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I'm trying to restore/import a MySQLdump file using the following command (on Windows, version 5.x.x):

mysqldump -u root -p --all-databases < myfile.sql

However, in the middle of processing, the command prompt window starts beeping like crazy. Is it possible to remove the output of the mysqldump command (which I'm assuming is what is causing this sound to occur)? The file in question is slightly more than 200MB.

I've looked at the flags and only seems to be --verbose that would help me. However, it seems that it wouldn't be able to stop the output in the command prompt window (but add more output?).

Edit #1

One answer, that has been removed, suggested piping the output /dev/null. I'm on Windows and I have no idea what would be the equivalent. If I pipe it to an actual file, I would be in effect almost duplicating my dump to another file? Why is the restore outputting to the prompt in the first place?

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2  
Turn your volume down...? –  Matt Ball Aug 27 '12 at 19:26
    
@MattBall I can't as it's the case speaker that goes off... testing one of the answers now... –  TekiusFanatikus Aug 27 '12 at 19:29
    
"starts beeping like crazy" sounds like the BEL/Bell character (ASCII 7) is being written to the terminal. Many terminals will emit a "beep" when this occurs (e.g. cat /dev/urandom should result in similar behavior as garbage is written to the terminal). The question to ask is thus why is the data written to the terminal -- and where should it go? –  user166390 Aug 27 '12 at 19:29
    
You typed a comesfrom instead of a gozinta. Think of it as a funnel, and your funnel is going the wrong way. –  tadman Aug 27 '12 at 21:23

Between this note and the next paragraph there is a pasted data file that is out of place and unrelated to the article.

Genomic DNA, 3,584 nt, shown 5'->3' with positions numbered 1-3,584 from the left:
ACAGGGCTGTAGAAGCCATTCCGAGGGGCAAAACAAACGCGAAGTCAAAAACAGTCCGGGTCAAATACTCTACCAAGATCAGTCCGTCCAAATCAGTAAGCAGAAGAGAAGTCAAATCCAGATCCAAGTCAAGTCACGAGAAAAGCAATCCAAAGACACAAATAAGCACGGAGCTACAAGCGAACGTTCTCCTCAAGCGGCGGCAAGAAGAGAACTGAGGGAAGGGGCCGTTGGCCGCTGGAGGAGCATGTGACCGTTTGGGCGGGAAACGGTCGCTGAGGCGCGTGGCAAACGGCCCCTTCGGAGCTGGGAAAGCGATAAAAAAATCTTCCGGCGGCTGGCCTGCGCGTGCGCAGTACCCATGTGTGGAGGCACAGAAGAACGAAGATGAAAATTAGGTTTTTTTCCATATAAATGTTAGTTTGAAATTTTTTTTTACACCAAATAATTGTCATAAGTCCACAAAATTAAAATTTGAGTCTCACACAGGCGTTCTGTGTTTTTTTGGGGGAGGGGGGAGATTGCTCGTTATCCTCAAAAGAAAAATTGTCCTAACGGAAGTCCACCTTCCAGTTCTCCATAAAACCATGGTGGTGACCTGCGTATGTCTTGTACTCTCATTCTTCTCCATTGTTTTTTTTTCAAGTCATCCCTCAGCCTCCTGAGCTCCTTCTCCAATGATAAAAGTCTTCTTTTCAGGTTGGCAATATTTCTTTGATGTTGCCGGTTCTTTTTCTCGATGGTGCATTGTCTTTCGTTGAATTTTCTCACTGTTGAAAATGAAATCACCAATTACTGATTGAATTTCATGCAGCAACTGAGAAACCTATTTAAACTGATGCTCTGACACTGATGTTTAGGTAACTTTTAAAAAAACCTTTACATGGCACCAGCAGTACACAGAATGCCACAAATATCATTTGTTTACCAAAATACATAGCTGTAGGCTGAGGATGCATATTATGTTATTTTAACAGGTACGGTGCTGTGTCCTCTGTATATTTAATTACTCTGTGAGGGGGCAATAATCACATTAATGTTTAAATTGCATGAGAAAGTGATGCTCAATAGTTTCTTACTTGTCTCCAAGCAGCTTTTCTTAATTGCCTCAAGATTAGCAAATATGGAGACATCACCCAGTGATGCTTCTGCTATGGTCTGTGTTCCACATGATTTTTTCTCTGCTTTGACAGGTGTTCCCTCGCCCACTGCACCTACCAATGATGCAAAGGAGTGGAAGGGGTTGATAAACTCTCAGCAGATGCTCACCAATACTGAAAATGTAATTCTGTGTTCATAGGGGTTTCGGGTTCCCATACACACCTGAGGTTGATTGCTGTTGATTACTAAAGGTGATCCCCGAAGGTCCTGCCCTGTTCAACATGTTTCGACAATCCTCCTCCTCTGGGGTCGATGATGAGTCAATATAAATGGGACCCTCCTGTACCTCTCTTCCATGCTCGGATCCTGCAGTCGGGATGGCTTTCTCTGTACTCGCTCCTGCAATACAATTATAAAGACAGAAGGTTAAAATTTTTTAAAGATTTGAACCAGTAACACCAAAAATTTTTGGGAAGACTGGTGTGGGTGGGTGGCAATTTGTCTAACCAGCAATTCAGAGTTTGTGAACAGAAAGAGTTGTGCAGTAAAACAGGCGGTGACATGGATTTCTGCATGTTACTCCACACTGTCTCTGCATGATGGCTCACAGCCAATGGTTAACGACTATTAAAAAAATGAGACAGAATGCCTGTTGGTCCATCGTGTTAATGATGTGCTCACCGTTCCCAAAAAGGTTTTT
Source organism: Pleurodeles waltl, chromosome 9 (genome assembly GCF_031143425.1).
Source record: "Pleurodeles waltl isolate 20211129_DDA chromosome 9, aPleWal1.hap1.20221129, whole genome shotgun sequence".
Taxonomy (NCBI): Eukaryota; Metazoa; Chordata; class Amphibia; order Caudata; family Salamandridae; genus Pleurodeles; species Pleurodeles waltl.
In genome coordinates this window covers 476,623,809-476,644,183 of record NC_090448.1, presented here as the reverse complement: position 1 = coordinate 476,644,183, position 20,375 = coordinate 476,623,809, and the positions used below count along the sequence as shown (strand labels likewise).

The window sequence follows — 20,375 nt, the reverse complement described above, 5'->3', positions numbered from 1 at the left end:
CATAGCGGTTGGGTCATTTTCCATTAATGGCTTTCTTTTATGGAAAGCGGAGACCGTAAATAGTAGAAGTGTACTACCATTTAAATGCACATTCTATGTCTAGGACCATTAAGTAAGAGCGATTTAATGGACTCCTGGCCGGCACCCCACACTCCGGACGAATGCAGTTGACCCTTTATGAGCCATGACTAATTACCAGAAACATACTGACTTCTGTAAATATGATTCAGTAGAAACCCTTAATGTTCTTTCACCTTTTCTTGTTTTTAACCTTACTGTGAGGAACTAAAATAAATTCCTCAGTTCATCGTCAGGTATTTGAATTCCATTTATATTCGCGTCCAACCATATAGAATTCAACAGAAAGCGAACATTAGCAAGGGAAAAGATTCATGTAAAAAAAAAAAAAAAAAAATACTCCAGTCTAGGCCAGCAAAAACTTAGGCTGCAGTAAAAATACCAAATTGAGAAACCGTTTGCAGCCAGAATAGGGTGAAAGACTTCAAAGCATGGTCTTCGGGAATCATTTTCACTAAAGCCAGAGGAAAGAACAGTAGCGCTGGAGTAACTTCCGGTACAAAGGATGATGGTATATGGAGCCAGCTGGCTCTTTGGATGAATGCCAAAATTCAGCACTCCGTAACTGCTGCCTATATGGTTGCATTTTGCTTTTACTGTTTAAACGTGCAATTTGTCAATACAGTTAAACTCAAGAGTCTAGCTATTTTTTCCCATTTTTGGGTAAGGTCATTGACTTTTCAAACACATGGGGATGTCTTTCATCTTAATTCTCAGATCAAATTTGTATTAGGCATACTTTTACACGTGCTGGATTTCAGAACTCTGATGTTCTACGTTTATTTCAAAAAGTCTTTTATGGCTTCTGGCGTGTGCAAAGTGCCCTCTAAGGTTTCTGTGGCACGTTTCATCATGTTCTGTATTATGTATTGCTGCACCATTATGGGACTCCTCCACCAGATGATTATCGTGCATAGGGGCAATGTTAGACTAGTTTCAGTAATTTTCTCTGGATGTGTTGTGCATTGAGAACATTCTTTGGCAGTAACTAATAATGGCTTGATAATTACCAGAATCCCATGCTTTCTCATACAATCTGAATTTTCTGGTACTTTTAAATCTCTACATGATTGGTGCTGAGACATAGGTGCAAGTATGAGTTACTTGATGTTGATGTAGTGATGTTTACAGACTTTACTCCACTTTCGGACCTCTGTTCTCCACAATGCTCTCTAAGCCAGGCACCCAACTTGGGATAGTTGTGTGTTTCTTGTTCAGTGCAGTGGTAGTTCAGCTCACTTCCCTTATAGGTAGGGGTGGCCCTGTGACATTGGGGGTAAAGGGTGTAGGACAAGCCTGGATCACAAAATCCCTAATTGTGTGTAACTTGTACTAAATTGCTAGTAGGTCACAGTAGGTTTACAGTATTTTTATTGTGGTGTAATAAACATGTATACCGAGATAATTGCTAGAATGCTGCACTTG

@pst I have no idea why it's written to the terminal. I'm following what many tutorials out there seem to indicate are the steps to import a file into MySQL. Whenever I import data and it's starts making sounds, colleagues ridicule me stating that I broke the network... LOL –  TekiusFanatikus Aug 28 '12 at 11:00

1 Answer 1

up vote 3 down vote accepted

I think you really intend to run

mysqldump -u root -p --all-databases > myfile.sql

(your redirection is the wrong way around)

mysqldump writes out to a file. To import from that file, you would use

mysql -u root -p < myfile.sql
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You are correct in your directions. However, since I intend to restore/import a file, my direction seems to be correct (ie. less than). –  TekiusFanatikus Aug 28 '12 at 11:06
1  
@TekiusFanatikus: You don't use mysqldump to restore/import. You use mysql to do the restore/import, using the file originally exported by mysqldump. –  Eric J. Aug 28 '12 at 16:42
    
Ahh... didn't notice the use of mysql instead of mysqldump. That indeed works! Thanks! I also apologize for not having read more carefully. –  TekiusFanatikus Aug 29 '12 at 11:16

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